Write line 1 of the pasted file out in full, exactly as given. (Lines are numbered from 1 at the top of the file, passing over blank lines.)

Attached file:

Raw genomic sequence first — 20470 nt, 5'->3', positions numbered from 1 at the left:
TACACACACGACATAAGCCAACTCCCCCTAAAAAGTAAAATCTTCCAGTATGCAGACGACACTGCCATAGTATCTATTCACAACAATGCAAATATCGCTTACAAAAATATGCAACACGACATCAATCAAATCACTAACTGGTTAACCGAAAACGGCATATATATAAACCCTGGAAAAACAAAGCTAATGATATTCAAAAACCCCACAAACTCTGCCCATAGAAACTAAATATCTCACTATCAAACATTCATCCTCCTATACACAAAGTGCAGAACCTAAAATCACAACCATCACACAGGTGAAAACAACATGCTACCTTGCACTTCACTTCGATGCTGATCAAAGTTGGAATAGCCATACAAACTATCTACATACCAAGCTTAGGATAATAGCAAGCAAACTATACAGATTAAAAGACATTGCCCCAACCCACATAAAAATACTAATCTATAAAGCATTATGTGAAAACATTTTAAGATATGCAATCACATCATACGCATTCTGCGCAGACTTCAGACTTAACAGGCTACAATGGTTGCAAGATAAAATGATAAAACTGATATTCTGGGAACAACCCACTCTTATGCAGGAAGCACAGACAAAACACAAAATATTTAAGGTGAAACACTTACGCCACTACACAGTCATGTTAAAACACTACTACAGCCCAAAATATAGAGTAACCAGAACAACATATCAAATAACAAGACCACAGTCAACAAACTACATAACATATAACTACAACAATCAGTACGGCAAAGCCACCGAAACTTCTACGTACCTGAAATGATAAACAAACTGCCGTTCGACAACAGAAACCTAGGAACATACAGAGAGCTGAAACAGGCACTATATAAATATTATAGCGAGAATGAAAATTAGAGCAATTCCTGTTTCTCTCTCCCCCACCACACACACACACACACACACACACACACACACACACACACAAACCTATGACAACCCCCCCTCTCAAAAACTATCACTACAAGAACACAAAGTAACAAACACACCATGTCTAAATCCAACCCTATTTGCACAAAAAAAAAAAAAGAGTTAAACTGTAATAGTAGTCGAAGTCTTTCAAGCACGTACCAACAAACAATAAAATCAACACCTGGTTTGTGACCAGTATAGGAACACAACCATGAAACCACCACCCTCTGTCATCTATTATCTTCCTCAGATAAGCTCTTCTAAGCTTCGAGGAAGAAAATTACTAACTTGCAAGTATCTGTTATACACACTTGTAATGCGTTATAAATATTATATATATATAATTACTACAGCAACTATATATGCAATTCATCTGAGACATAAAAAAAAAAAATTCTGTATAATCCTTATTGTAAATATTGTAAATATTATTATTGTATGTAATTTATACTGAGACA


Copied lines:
Raw genomic sequence first — 20470 nt, 5'->3', positions numbered from 1 at the left: